First, all participants were placed on a 2-week diet of reduced FODMAP foods. (You can read about specific foods eaten on a low FODMAP diet here.)
After 2 weeks on the low FODMAP diet, study participants entered their randomly assigned group for 1 week:
- High gluten diet (16 grams gluten per day)
- Low gluten diet (2 grams gluten + 14 grams whey protein per day)
- Control diet (16 grams whey protein per day)
After completing the week of their assigned special diet, the following assessments were made:
- Blood and fecal markers of intestinal inflammation and/or injury
- Immune activation
- Indicators of fatigue
Next, there was a 2-week “washout” period off the specialized diets, then 22 of those original 37 participants crossed over to one of 3 randomly assigned groups for 3 days:
- Gluten (16 grams per day)
- Whey (16 grams per day)
- Control (no additional protein)
After 3 days, participants’ symptoms were evaluated by visual analogue scales (a commonly used subjective measurement tool, such as a “strongly agree”, “strongly disagree” type questionnaire).
Note: a handful of original participants left the study after a few days due to lack of tolerance for the diet.
- All participants reported improved gastrointestinal symptoms on the initial low FODMAP diet.
- Participants reported negative symptoms when their diets included gluten or whey.
- 8% of participants showed gluten-specific effects in the initial challenge.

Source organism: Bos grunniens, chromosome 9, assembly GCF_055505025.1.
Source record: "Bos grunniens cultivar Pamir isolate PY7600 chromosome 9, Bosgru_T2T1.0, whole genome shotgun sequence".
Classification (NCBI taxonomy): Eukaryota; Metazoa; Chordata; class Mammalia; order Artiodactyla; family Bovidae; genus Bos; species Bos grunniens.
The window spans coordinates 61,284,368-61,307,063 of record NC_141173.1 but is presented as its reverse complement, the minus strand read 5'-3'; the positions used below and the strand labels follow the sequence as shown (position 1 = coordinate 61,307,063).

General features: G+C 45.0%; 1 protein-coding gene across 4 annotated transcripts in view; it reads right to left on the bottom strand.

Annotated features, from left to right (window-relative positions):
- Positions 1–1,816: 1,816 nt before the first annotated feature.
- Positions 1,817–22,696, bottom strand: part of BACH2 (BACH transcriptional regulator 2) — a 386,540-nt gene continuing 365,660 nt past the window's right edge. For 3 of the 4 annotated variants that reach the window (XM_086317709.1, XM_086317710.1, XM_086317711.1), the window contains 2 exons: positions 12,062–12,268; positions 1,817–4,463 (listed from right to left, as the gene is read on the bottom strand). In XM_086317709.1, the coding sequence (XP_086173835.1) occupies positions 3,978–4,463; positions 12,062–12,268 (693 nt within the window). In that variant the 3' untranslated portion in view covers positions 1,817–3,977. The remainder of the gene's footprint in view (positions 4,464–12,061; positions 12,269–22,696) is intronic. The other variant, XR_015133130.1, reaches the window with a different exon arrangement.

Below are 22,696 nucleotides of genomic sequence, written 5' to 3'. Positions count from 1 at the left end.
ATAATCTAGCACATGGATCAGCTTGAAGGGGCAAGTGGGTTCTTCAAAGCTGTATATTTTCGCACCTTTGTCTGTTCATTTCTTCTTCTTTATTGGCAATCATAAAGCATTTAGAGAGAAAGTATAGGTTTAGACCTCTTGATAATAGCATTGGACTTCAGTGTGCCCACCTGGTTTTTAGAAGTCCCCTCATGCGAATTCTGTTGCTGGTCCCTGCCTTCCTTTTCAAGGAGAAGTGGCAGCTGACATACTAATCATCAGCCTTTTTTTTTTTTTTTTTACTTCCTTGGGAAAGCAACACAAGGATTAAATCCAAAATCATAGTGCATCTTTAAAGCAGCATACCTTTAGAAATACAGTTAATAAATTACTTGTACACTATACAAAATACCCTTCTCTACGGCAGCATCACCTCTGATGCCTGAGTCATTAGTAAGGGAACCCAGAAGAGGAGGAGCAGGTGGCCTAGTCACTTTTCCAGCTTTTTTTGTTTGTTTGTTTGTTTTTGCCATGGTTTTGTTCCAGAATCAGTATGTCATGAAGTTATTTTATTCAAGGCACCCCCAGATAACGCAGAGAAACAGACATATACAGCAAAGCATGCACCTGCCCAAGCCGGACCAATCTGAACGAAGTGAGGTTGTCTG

- Biomarkers did not reveal changes related to diet.
- Gluten-specific effects were not reproduced in the 3-day re-challenge.
Direct from the published research, “These data suggest that NCGS, as currently defined, might not be a discrete entity or that this entity might be confounded by FODMAP restriction, and that, at least in this highly selected cohort, gluten might be not be a specific trigger of functional gut symptoms once dietary FODMAPs are reduced.”
So, to be clear, this conclusion states, based on this single, small study that:
- Non-celiac gluten sensitivity (NCGS) may not be a standalone condition.
- NCGS may be difficult to distinguish when FODMAP foods are restricted in the diet.
- Gluten may not have the same effect on the gastrointestinal tract when FODMAP foods are reduced.
Gibson reports a “nocebo” effect where the self-reported gluten sensitive participants expected to feel worse on the study diets, so they did.
Have you ever been told your negative symptoms of gluten sensitivity or CD are “all in your head”? It’s frustrating, isn’t it?
Gluten Sensitivity is Real ~ Here’s What We Know
I don’t want to bog you down with research, but I do think it is important to highlight the following so that readers are able to make an informed decision based on more than those outrageous headline and a single study.
- In 2010, the year before Peter Gibson’s initial research revealing gluten sensitivity as a stand alone condition, research conducted by Dr. Anna Sapone and colleagues (including Dr. Alessio Fasano) was published in the journal, International Archives of Allergy and Immunology, that stated gluten sensitivity was a clinical condition distinct from celiac disease.